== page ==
The Accident Book … extract # 13
(Watkins & The Accidental Ceiling of Great Joy)
Those of you who joined me previously will no doubt remember the last unfortunate incident concerning Watkins. What follows is another extract from the ACCIDENT BOOK as recorded by Lord & Lady Northbunker on their estate in Dorset.
Extract # 13 – Watkins & The Accidental Ceiling of Great Joy
TREES. I am writing this in the glorious summery shade of the old oak tree. It is a truly magnificent specimen and I often come out here in order to ponder deep matters or seek solace in the latest issue of Horse & Hound. Also, Lady Northbunker’s sister has come to stay for a few days. She is an absolutely horrifying woman. I want to die. Anyway … TREES. Arboreally-speaking I must confess to being just a bit of an ignoramus. I really don’t know my ash from my elderberry, so to speak. It was, therefore, with great delight that I recently discovered Watkins is quite the expert when it comes to matters concerning our woody friends.
We’d both found ourselves down at our local, the Crooked Beams the other evening. The occasion was the Grand Final of the area pub-quiz league. The team representing said Crooked Beams consisted of Colonel Bowman, Mrs Bottomley, Watkins and myself. And we were up against some very stiff competition from the Strangled Monkey. Things were absolutely neck-and-neck. Right down to the jolly old wire and all that. So it came to a nail-biting tie-breaker. Our question master for the evening was Brainy Arthur who now held us all in his schoolmasterly gaze …
” WHAT IS THE LATIN NAME FOR THE COMMON HORSE CHESTNUT TREE ? “
Well, you could have heard a pin drop. Actually … you could have heard a mouse fart in the next village. It seemed that the entire assembled company didn’t have a clue as to what the answer could be. Not the foggiest bloody notion. Until Watkins, the old dark horse sitting in the corner demurely sipping his pint, suddenly pipes up … “That’ll be your actual Aesculus Hippocastanum if I’m not much mistaken.” The rest of us immediately turned as one in Brainy Arthur’s direction for some form of verification. Arthur, always one for milking it, takes several theatrical sips of his Famous Grouse before placing his empty glass on the bar.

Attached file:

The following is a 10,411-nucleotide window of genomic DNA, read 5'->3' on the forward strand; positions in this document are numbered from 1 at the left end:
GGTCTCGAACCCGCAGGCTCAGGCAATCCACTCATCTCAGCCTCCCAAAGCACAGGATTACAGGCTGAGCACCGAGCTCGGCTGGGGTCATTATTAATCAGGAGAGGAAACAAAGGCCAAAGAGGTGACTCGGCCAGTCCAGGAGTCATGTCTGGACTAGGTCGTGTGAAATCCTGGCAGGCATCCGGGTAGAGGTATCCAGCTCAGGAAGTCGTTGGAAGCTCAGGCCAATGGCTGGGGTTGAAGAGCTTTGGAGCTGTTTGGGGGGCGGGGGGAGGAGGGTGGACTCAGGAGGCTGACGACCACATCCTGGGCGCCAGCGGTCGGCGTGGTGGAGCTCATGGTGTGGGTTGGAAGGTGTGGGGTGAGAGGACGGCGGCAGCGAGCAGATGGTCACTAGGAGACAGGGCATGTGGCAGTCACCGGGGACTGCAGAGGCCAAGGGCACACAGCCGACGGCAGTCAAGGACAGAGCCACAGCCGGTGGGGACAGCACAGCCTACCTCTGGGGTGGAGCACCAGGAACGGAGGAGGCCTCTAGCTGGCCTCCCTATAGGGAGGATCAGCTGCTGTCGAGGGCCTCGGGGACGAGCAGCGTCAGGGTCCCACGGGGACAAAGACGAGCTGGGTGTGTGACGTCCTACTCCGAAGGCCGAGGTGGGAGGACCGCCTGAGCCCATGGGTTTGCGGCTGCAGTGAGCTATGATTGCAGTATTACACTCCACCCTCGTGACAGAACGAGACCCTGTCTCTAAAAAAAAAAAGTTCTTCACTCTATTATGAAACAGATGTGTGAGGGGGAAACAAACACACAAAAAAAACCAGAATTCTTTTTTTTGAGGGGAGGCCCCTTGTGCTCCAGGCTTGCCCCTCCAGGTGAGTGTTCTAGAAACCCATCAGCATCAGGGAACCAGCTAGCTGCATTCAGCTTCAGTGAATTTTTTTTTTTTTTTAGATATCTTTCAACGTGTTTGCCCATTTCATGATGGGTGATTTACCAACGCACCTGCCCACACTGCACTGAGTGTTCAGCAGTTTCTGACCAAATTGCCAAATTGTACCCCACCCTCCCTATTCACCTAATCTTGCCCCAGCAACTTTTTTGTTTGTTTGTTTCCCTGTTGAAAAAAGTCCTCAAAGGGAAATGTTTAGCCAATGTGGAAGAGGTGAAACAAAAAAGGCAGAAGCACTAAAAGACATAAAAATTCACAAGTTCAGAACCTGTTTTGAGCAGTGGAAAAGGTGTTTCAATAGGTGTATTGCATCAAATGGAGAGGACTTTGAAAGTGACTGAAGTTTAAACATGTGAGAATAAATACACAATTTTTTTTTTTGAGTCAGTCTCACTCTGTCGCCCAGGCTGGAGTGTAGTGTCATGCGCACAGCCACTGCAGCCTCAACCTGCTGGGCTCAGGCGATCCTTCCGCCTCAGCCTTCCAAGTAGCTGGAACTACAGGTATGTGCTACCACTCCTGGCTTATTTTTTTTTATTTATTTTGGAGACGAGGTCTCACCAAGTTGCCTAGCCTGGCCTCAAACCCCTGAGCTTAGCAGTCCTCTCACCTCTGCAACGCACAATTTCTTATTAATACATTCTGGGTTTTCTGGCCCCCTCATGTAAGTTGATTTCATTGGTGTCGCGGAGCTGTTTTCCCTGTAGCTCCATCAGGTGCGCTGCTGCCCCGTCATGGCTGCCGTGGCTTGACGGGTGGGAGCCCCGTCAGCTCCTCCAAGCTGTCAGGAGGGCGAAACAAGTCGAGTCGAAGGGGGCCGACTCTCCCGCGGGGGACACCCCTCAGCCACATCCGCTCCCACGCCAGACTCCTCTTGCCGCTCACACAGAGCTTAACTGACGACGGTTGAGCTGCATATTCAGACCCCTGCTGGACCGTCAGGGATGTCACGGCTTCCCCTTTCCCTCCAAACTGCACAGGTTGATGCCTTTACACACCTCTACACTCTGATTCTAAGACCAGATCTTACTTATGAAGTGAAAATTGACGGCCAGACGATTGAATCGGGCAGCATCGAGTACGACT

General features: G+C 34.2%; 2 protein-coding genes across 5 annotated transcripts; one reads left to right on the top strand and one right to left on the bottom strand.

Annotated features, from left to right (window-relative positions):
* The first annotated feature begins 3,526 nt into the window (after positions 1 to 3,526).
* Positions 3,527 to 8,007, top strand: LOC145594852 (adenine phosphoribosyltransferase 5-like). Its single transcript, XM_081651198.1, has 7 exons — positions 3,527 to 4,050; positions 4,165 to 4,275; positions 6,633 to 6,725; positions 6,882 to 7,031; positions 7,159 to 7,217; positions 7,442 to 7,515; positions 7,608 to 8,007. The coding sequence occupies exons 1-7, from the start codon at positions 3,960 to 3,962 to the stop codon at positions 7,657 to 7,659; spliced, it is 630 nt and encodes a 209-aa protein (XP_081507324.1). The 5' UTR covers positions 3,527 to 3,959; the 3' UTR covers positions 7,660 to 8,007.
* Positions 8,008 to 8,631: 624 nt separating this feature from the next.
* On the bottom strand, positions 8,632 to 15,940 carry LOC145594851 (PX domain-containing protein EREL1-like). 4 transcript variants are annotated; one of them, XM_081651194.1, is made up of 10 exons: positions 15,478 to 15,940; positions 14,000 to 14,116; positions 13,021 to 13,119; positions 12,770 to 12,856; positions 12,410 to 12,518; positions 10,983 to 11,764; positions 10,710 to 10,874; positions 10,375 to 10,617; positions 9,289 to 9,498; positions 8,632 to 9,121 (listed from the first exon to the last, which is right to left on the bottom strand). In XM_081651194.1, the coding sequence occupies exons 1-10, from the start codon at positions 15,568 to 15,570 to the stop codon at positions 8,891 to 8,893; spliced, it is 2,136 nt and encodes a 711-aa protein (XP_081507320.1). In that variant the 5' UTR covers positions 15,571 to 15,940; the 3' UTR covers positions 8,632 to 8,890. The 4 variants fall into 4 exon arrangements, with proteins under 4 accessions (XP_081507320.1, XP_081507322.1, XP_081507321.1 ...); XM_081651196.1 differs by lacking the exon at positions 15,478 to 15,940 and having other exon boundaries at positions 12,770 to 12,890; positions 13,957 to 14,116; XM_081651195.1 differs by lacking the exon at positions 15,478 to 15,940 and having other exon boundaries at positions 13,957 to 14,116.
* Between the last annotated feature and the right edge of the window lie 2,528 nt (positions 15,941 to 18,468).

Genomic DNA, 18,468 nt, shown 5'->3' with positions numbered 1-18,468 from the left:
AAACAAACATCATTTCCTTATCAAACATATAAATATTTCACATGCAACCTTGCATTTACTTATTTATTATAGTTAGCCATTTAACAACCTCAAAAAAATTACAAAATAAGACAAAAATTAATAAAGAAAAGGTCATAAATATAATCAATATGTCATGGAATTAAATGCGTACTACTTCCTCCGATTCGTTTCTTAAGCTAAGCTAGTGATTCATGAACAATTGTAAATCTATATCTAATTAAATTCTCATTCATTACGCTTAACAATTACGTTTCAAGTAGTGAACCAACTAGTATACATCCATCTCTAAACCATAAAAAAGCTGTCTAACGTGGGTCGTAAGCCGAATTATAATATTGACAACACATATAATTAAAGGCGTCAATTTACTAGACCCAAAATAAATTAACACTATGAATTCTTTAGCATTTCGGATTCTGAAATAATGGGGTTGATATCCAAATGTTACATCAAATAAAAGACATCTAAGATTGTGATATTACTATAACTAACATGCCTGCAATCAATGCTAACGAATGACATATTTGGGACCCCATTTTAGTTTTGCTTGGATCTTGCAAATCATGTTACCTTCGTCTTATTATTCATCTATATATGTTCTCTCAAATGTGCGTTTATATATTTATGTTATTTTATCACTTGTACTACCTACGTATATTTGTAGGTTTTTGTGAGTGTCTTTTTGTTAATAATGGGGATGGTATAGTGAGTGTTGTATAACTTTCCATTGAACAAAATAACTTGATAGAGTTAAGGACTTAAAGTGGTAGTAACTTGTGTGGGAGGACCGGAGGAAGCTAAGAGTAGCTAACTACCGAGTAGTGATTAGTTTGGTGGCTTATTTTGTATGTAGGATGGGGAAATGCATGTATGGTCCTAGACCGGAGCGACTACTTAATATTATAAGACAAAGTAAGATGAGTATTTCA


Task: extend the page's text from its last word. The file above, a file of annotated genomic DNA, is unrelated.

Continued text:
So. Cometh the hour, cometh the man. That was that. The Strangled Monkey conceded defeat and we of the Crooked Beams were victorious. And all thanks to the bright and glorious Watkins. He was well and truly top of the proverbial tree. We were absolutely elated as you can imagine. Awe and admiration, Watkins. Awe and admiration. We hoisted the cunning old devil up onto our collective shoulders and took him on a victory parade around the whole establishment. We went leaping about the place like mad things in ecstatic raptures of unbridled joy.
I feel I need to point out here that not only were the beams of our happy hostelry very crooked. They were also very solid and unyielding buggers that required much stooping of heads at the best of times. Thus, quite understandably, Watkins’s proud and noble skull received several hefty cracks during the course of our merrrymaking. Still, given the joyous circumstances, he seemed as happy as a pig in muck, albeit an unconscious one.
We eventually took note and laid him out on the snooker table where Mrs Bottomley promptly administered what first-aid she could muster. The rest of us looked on with celebratory drinks in hand. The emergency services were summoned and arrived very quickly. Our hero was all bandaged up and soon restored to the rudest of health.